non-permanent name for a commit • The branch a commit belongs to is any branch it is reachable from • This means that if you trace a path back from a branch to the root, all of the commits you pass through are reachable from that branch
  41. Git branching • In Git, a branch is a convenient

    non-permanent name for a commit • The branch a commit belongs to is any branch it is reachable from • This means that if you trace a path back from a branch to the root, all of the commits you pass through are reachable from that branch • If an unmerged, unpushed branch is deleted, it is gone*
  42. Git branching • In Git, a branch is a convenient

    non-permanent name for a commit • The branch a commit belongs to is any branch it is reachable from • This means that if you trace a path back from a branch to the root, all of the commits you pass through are reachable from that branch • If an unmerged, unpushed branch is deleted, it is gone* • Cherry-picking loses ancestry by default, but can be easily changed
  43. Git branching • In Git, a branch is a convenient

    non-permanent name for a commit • The branch a commit belongs to is any branch it is reachable from • This means that if you trace a path back from a branch to the root, all of the commits you pass through are reachable from that branch • If an unmerged, unpushed branch is deleted, it is gone* • Cherry-picking loses ancestry by default, but can be easily changed • Merging keeps the branch, but loses the name attached to it
  44. Git branching • In Git, a branch is a convenient

    non-permanent name for a commit • The branch a commit belongs to is any branch it is reachable from • This means that if you trace a path back from a branch to the root, all of the commits you pass through are reachable from that branch • If an unmerged, unpushed branch is deleted, it is gone* • Cherry-picking loses ancestry by default, but can be easily changed • Merging keeps the branch, but loses the name attached to it • A bit like creating a symlink with ln -s
  45. Git branching You start out with commits on trunk trunk

  46. Git branching You then create mybranch via git br, which

    is not a commit trunk mybranch
  47. Git branching One commit later on trunk. . . trunk

    mybranch
  48. Git branching You create yourbranch via git br trunk mybranch

    yourbranch
  49. Git branching As you commit to each branch, their pointers

    move trunk mybranch yourbranch
  50. Git branching A few commits later, you’re ready to merge

    mybranch back into trunk trunk mybranch yourbranch
  51. Git branching To merge, change to trunk (git checkout trunk)

    and import the changes by running git merge mybranch trunk mybranch yourbranch
  52. Git branching Notice that this commit is on trunk, and

    all of mybranch is reachable from it. If you delete mybranch, then its history remains. trunk mybranch yourbranch
  53. That’s great and all, but. . . • . .

    . what are the advantages? • Git’s branch tracking lets you do complicated merges really easily • Long-lived feature branches are trivial • Branching and merging is no longer something to fear! • Let’s see an example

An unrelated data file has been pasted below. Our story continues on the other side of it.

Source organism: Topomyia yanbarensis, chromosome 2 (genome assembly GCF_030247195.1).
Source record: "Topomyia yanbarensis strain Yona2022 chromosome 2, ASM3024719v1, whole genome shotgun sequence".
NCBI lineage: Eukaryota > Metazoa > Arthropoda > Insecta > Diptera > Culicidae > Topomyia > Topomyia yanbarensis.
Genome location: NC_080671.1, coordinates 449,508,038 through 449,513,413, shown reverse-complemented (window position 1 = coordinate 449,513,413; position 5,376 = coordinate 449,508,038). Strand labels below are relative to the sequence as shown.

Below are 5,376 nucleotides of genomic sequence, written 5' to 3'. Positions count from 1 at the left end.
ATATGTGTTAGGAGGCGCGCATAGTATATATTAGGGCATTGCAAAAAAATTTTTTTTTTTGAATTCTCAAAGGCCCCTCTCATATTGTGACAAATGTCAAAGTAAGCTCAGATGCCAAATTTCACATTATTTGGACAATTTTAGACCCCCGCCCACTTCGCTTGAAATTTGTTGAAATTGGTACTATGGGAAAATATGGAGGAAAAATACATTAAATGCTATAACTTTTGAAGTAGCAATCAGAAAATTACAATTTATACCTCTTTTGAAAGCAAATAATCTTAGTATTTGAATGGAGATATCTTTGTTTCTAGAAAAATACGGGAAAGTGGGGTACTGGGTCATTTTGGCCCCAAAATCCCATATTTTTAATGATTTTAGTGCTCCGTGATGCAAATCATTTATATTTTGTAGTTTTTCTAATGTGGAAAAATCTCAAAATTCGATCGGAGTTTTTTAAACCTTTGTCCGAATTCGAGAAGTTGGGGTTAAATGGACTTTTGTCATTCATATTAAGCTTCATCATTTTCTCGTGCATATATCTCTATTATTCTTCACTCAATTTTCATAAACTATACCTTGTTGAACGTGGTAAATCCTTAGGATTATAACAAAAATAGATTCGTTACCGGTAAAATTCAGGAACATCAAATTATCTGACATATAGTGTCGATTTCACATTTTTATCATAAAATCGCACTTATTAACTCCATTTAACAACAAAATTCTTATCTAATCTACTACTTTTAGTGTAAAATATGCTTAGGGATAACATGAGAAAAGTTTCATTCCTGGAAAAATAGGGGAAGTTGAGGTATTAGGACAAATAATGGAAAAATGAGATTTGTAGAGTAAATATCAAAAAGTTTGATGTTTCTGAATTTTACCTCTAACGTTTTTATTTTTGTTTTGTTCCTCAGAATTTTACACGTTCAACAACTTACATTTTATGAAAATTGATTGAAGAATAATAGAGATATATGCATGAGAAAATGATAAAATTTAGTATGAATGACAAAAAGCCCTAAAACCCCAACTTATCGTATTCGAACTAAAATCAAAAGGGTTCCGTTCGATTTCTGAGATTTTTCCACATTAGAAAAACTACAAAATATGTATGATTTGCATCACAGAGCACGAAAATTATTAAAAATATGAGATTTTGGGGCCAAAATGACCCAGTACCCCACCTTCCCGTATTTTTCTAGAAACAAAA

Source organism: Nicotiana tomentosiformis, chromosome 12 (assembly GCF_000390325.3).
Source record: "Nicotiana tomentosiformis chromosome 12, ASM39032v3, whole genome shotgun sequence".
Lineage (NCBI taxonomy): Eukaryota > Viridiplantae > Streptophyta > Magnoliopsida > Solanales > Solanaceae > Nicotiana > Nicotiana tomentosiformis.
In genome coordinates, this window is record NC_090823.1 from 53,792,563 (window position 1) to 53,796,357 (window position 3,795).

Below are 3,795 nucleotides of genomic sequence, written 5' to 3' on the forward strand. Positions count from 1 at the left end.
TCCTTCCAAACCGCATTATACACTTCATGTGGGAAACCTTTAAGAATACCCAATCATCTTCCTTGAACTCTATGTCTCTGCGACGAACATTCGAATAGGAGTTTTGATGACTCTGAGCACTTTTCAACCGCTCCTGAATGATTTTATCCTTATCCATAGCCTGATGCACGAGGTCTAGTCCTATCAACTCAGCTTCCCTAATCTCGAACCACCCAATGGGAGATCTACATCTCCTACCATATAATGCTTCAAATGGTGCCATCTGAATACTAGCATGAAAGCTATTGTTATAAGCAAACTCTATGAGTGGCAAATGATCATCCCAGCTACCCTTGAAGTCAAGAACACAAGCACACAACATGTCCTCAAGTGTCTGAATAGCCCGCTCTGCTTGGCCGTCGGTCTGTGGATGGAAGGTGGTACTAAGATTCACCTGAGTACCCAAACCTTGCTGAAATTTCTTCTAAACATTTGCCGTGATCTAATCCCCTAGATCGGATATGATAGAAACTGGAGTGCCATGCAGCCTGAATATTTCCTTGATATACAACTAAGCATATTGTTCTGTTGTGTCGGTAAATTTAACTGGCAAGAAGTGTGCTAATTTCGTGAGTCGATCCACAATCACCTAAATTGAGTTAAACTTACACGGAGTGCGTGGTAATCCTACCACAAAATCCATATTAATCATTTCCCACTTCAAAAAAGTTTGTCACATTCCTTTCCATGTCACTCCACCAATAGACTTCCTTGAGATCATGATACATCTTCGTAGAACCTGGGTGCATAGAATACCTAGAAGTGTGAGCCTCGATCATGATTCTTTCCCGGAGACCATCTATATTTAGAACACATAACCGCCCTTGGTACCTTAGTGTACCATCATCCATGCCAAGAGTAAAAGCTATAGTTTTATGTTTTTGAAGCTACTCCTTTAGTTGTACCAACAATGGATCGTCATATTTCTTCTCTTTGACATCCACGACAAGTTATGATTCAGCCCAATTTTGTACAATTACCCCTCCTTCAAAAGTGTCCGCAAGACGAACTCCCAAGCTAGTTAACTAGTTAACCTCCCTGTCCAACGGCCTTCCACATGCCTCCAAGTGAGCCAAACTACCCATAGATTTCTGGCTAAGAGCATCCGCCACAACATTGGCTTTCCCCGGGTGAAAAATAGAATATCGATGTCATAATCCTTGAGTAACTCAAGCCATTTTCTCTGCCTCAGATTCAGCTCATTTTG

54. Long-lived feature branch After your big-feature branch has been running

    for a while, you need something from trunk trunk big-feature
  55. Long-lived feature branch Simply merge the commits from trunk and

    carry on trunk big-feature
  56. Long-lived feature branch A few commits later, there is a

    fix on trunk that you also need. . . trunk big-feature
  57. Long-lived feature branch Just merge again from trunk to big-feature,

    and git will work out what to do trunk big-feature
  58. Long-lived feature branch Eventually you’re at the stage where you’re

    ready to merge big-feature back into trunk trunk big-feature
  59. Long-lived feature branch Change to trunk, run git merge big-feature

    and git will merge back with few or no problems trunk big-feature
  60. Release management qa live master 20101204-163152 20101211-145819

  61. Release management qa live master 20101204-163152 20101211-145819 All development happens

    around the master branch
  62. Release management qa live master 20101204-163152 20101211-145819 Prepare to deploy

    by merging from master to qa
  63. Release management qa live master 20101204-163152 20101211-145819 All fixes happen

    on master so qa is kept merge-only
  64. Release management qa live master 20101204-163152 20101211-145819 A deploy is

    simply a merge from qa to live plus a tag
  65. Release management qa live master 20101204-163152 20101211-145819 Hotfixes happen on

    live and get merged back to master
  66. Things to remember • Git has very powerful merge tracking

  67. Things to remember • Git has very powerful merge tracking

    • Because it tracks content, it can even handle changes to a file that has been renamed in another branch
  68. Things to remember • Git has very powerful merge tracking

    • Because it tracks content, it can even handle changes to a file that has been renamed in another branch • Problems are only likely to come up if: • the same part of a file is edited in both branches and git can’t work out a resolution
  69. Things to remember • Git has very powerful merge tracking